Mr Bruning said he was “pretty emotional”, unable to sleep, and would take a few days off work.
Holli was oblivious, he said.
The incident was similar to the death of Australian triathlete Kerry Lucas’ baby last month.
Her baby died after his pram rolled into Adelaide’s Torrens River when she answered her mobile phone.
Thursday, Jan. 18, 2007
Ricky Rawlins has been blessed.
“It seems like since I’ve been going back to church, things have been falling into place in my life,” he said.
Rawlins’ faith was bolstered by what he and wife of ten years, Gail Rawlins, both of Manning, call a modern miracle. In 2006, Rawlins was able to meet his long lost daughter Danielle for the first time since she was a one-year-old.
The story begins years ago when Rawlins was married to his first wife. One day he returned home from work to find both his wife and daughter Danielle, just an infant, gone.
“My first wife left me,” said Rawlins. “She left while I was at work. I came home and the baby was gone; she took the baby to Pennsylvania.”
Rawlins tried throughout the years to maintain contact with Danielle, trying to track her down through letters.
“I wrote letters, but they always came back ‘Return to Sender,’” he said. “The only picture she (his ex-wife) sent me was when she (Danielle) was one year old. That’s the last one I had seen of her.”
Rawlins’ ex-wife took Danielle to Washington, Pennsylvania before going on to live outside of Atlanta. She left Danielle to be raised by her grandmother, who for many years didn’t even know that Rawlins, Danielle’s father, existed.
“It was a messy deal,” said Rawlins. “I couldn’t find her. Danielle’s grandmother who raised her got all a one-sided story, nobody wanted to hear my half.”
Years passed and Danielle grew up in Pennsylvania. She knew some details about her father, like his full name and date of birth, but she had no idea where he lived or how to get in contact with him.
So she started a letter writing campaign, using the Internet and phone books and registries to track down as many people named Richard Rawlins as she could. She sent them letters asking them to get in contact with her if they knew about her dad.
Flash forward to a scene years later, after Rawlins and Gail were married.
“I was in the shower, and when I came out I saw Ricky was on the couch crying,” said Gail Rawlins, who still gets choked up when she describes the scene. “He was holding a letter and I knew it was from Danielle.”
“I was totally shocked. I was scared to even open it,” said Rawlins. “I kind of figured it was her when I saw ‘Danielle Slesh’ on the letter. I had a feeling she got married and it was her new name. Five minutes later I picked up the phone and called her.”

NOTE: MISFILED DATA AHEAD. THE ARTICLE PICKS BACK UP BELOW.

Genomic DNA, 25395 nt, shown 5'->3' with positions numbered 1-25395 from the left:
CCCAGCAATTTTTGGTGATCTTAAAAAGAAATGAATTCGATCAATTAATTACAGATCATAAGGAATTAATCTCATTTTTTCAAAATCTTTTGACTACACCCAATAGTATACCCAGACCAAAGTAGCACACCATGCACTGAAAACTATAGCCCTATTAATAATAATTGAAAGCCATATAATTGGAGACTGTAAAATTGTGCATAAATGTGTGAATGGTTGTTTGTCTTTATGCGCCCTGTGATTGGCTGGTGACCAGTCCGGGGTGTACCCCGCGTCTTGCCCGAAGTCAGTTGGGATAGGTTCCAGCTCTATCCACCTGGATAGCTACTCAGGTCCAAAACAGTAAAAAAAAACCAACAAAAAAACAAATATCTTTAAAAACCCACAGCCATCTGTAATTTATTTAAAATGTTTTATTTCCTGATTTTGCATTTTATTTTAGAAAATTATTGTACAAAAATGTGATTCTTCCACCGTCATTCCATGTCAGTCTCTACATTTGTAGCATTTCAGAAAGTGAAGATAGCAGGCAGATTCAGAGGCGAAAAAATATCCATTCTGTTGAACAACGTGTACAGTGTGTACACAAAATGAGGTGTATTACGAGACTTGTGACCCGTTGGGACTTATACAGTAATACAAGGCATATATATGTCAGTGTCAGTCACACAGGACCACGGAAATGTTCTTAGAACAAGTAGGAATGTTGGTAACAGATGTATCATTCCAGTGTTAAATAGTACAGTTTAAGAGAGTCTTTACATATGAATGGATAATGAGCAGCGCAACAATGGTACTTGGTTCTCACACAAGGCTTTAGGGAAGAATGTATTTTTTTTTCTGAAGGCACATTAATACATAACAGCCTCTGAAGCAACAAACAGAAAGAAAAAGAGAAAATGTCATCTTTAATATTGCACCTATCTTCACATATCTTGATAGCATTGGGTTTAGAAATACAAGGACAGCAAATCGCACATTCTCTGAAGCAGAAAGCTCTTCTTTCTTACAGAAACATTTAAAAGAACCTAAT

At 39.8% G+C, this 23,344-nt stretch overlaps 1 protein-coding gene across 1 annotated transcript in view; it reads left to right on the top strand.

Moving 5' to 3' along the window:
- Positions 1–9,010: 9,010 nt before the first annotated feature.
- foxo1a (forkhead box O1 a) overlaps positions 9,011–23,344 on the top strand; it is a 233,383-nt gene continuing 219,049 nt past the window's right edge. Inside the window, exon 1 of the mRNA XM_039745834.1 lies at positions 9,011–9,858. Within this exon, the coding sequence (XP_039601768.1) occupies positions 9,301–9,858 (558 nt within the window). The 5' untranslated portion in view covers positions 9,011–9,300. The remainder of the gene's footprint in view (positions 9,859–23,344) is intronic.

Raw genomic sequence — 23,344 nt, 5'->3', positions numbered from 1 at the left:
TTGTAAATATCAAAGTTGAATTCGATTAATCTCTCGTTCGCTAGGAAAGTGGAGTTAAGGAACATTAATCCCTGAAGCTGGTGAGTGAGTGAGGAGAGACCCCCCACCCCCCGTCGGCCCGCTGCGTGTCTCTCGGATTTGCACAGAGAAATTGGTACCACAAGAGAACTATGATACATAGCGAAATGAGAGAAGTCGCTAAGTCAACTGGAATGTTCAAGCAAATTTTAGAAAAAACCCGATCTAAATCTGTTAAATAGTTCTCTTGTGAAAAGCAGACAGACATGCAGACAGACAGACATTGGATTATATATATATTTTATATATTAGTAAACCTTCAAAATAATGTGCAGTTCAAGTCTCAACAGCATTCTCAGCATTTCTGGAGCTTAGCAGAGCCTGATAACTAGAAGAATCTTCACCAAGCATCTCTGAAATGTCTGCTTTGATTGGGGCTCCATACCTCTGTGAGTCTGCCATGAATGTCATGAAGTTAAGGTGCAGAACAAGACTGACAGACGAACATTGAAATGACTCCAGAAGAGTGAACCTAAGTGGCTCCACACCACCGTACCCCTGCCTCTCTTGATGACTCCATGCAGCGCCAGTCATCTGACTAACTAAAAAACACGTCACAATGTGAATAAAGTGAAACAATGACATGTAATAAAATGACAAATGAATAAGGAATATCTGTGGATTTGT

Tears were shed and greetings extended. Danielle came to Manning for a short visit two weeks before Halloween last year and father and daughter were reunited.
Rawlins has two sons and a daughter besides Danielle, and he always told them through the years, “You have a sister.”
“He was always talking about her,” said Gail Rawlins. “At Christmas time he would always get depressed.”
But this past Christmas was a little different. Rawlins and his sister went to Pennsylvania for three days to visit with Danielle and her family over the holidays.
Danielle is a nurse and is married to husband Corey Slesh, who works for Lens Crafters. The couple has a son, Kyle, and a daughter, Lucy, both of whom Rawlins got to meet for the first time.
Danielle presented her father with the best Christmas present he’s ever received, a photo album of Danielle with pictures from major events in her life throughout the years. He can see pictures of her graduations, her wedding and other moments he missed in her life.
The wounds from the past are healing and both Rawlins and Danielle are looking forward to the future. Rawlins has been accepted by Danielle’s grandmother and he says they’re good friends.
“When she gets some vacation time this year, Danielle’s planning on coming here for a week,” said Rawlins. “She says she loves it down here.
“And I’ll go to Pennsylvania if I have to,” he said. “We want to make up for the time we missed. She’ll come here once a year, I’ll go there once a year.”
Gail Rawlins believes that the story is testimony that miracles happen.
“I just think it’s a feel good story that says prayers can be answered,” she said. “God works in mysterious ways.”
“I definitely think it’s a miracle,” said Rawlins. “That’s what I would call it. I never dreamt that I would see her again.”
Thursday, Nov. 9, 2006
A U.S. man who fathered a daughter in Germany 22 years ago was reunited with her on German television, according to a media report. [Strong Fathers, Strong Daughters: 10 Secrets Every Father Should Know]
Glenn Godau was a U.S. Army warrant officer when Jennifer S’rgel, 22, was born near Ansbach, West Germany, before the fall of the Berlin Wall.
He was contacted in August by a German TV-production company to appear on “All You Need is Love” — a show that brings together long-lost family members, the Livingston County Daily Press & Argus reported.
A friend contacted the show after hearing S’rgel talk about wanting to meet her biological father. The father-daughter segment was filmed in mid-October in Cologne, Germany.
“They successfully got Jennifer there without her figuring out it was going to be her being surprised. It was pretty emotional,” Godau told the Livingston County Daily Press & Argus of Howell. “There wasn’t a dry eye in the house, let’s put it that way.”